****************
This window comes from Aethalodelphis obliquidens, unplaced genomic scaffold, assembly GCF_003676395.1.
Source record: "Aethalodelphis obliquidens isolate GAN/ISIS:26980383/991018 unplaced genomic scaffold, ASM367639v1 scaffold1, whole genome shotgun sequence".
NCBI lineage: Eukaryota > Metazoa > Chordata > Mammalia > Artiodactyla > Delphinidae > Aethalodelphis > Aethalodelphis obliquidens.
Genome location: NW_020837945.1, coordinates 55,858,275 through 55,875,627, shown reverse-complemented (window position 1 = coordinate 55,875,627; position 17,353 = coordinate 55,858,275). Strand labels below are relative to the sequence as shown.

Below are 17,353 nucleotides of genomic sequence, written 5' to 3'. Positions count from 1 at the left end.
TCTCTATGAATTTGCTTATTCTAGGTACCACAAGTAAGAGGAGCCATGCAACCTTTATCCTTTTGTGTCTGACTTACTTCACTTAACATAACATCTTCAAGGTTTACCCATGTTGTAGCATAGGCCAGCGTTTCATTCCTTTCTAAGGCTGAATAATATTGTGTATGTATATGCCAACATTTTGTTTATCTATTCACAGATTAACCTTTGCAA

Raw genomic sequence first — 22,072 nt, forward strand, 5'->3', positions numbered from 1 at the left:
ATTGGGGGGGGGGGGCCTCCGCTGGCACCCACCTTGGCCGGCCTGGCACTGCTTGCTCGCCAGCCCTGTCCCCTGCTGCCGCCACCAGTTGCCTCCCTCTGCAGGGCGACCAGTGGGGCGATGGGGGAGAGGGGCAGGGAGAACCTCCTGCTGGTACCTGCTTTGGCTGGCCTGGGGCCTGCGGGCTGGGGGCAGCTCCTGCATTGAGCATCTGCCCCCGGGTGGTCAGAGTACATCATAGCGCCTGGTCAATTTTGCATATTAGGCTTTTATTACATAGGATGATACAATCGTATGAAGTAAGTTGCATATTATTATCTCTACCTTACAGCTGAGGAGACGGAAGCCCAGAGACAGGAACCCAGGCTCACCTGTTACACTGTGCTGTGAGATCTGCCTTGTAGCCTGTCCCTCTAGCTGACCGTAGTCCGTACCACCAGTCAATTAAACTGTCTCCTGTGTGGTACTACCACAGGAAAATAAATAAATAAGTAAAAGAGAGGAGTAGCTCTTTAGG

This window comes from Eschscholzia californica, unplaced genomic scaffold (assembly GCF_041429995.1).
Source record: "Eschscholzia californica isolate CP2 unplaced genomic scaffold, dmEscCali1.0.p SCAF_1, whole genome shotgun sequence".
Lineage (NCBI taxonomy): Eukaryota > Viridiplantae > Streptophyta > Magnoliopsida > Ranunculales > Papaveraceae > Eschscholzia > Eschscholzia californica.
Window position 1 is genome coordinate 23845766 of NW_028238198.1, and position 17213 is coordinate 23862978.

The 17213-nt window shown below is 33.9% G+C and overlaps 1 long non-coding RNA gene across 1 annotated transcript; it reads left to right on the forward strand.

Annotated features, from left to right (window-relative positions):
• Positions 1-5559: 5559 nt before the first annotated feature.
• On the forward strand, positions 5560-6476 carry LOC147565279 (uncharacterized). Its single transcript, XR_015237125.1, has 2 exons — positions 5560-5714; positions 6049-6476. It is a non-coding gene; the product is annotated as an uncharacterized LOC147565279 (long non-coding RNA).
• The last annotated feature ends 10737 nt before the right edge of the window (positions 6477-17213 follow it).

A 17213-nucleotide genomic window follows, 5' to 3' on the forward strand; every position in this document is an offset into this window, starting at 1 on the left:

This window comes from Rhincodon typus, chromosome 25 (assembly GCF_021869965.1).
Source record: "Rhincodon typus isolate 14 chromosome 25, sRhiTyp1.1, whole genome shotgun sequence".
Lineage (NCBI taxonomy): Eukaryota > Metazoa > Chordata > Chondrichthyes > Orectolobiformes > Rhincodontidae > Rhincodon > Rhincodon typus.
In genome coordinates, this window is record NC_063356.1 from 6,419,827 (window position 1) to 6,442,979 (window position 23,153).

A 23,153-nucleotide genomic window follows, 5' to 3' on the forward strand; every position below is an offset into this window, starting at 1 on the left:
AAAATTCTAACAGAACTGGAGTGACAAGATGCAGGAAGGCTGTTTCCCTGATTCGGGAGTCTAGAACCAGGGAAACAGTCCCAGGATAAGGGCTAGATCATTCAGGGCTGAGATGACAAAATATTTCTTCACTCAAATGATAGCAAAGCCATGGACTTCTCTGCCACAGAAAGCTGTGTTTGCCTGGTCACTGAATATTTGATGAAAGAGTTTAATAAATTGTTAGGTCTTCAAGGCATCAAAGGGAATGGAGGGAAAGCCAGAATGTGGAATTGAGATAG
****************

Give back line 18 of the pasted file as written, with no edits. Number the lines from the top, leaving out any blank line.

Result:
A 17213-nucleotide genomic window follows, 5' to 3' on the forward strand; every position in this document is an offset into this window, starting at 1 on the left: